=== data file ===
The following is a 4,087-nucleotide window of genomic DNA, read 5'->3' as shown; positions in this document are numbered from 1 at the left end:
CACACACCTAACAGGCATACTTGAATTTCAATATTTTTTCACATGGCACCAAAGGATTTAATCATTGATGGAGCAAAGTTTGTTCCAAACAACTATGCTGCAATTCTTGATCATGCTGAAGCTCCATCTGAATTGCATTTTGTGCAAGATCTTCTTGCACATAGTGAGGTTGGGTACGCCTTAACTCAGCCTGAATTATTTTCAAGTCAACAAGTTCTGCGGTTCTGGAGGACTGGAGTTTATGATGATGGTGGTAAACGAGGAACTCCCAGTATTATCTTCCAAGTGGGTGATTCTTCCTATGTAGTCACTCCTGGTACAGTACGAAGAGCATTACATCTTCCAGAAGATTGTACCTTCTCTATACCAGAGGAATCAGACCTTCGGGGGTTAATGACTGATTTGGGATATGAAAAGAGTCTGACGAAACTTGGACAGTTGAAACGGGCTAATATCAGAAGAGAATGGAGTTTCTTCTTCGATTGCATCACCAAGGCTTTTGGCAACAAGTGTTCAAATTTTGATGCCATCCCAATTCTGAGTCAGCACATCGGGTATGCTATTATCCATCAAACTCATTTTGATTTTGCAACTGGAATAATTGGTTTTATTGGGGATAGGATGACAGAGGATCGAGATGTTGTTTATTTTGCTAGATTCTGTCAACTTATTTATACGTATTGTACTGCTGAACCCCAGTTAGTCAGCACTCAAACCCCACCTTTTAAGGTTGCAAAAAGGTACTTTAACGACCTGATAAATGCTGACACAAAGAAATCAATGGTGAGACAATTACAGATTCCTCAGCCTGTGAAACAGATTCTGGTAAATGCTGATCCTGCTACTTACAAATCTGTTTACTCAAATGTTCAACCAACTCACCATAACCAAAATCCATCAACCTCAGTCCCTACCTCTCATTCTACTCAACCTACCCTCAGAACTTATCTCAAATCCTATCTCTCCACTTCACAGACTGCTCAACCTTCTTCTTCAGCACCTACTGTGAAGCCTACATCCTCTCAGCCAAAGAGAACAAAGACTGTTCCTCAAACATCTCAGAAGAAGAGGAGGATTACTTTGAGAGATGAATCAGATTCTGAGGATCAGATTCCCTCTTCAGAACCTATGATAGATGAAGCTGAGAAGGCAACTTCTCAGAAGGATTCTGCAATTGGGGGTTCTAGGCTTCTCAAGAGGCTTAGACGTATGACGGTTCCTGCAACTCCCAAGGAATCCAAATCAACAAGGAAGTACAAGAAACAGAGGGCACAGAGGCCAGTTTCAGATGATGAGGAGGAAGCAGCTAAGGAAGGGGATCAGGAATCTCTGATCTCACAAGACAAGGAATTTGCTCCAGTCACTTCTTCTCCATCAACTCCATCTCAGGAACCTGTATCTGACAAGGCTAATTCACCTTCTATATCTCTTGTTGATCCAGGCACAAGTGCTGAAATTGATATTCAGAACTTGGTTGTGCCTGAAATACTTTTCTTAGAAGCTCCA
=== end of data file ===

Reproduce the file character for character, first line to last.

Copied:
The following is a 4,087-nucleotide window of genomic DNA, read 5'->3' as shown; positions in this document are numbered from 1 at the left end:
CACACACCTAACAGGCATACTTGAATTTCAATATTTTTTCACATGGCACCAAAGGATTTAATCATTGATGGAGCAAAGTTTGTTCCAAACAACTATGCTGCAATTCTTGATCATGCTGAAGCTCCATCTGAATTGCATTTTGTGCAAGATCTTCTTGCACATAGTGAGGTTGGGTACGCCTTAACTCAGCCTGAATTATTTTCAAGTCAACAAGTTCTGCGGTTCTGGAGGACTGGAGTTTATGATGATGGTGGTAAACGAGGAACTCCCAGTATTATCTTCCAAGTGGGTGATTCTTCCTATGTAGTCACTCCTGGTACAGTACGAAGAGCATTACATCTTCCAGAAGATTGTACCTTCTCTATACCAGAGGAATCAGACCTTCGGGGGTTAATGACTGATTTGGGATATGAAAAGAGTCTGACGAAACTTGGACAGTTGAAACGGGCTAATATCAGAAGAGAATGGAGTTTCTTCTTCGATTGCATCACCAAGGCTTTTGGCAACAAGTGTTCAAATTTTGATGCCATCCCAATTCTGAGTCAGCACATCGGGTATGCTATTATCCATCAAACTCATTTTGATTTTGCAACTGGAATAATTGGTTTTATTGGGGATAGGATGACAGAGGATCGAGATGTTGTTTATTTTGCTAGATTCTGTCAACTTATTTATACGTATTGTACTGCTGAACCCCAGTTAGTCAGCACTCAAACCCCACCTTTTAAGGTTGCAAAAAGGTACTTTAACGACCTGATAAATGCTGACACAAAGAAATCAATGGTGAGACAATTACAGATTCCTCAGCCTGTGAAACAGATTCTGGTAAATGCTGATCCTGCTACTTACAAATCTGTTTACTCAAATGTTCAACCAACTCACCATAACCAAAATCCATCAACCTCAGTCCCTACCTCTCATTCTACTCAACCTACCCTCAGAACTTATCTCAAATCCTATCTCTCCACTTCACAGACTGCTCAACCTTCTTCTTCAGCACCTACTGTGAAGCCTACATCCTCTCAGCCAAAGAGAACAAAGACTGTTCCTCAAACATCTCAGAAGAAGAGGAGGATTACTTTGAGAGATGAATCAGATTCTGAGGATCAGATTCCCTCTTCAGAACCTATGATAGATGAAGCTGAGAAGGCAACTTCTCAGAAGGATTCTGCAATTGGGGGTTCTAGGCTTCTCAAGAGGCTTAGACGTATGACGGTTCCTGCAACTCCCAAGGAATCCAAATCAACAAGGAAGTACAAGAAACAGAGGGCACAGAGGCCAGTTTCAGATGATGAGGAGGAAGCAGCTAAGGAAGGGGATCAGGAATCTCTGATCTCACAAGACAAGGAATTTGCTCCAGTCACTTCTTCTCCATCAACTCCATCTCAGGAACCTGTATCTGACAAGGCTAATTCACCTTCTATATCTCTTGTTGATCCAGGCACAAGTGCTGAAATTGATATTCAGAACTTGGTTGTGCCTGAAATACTTTTCTTAGAAGCTCCA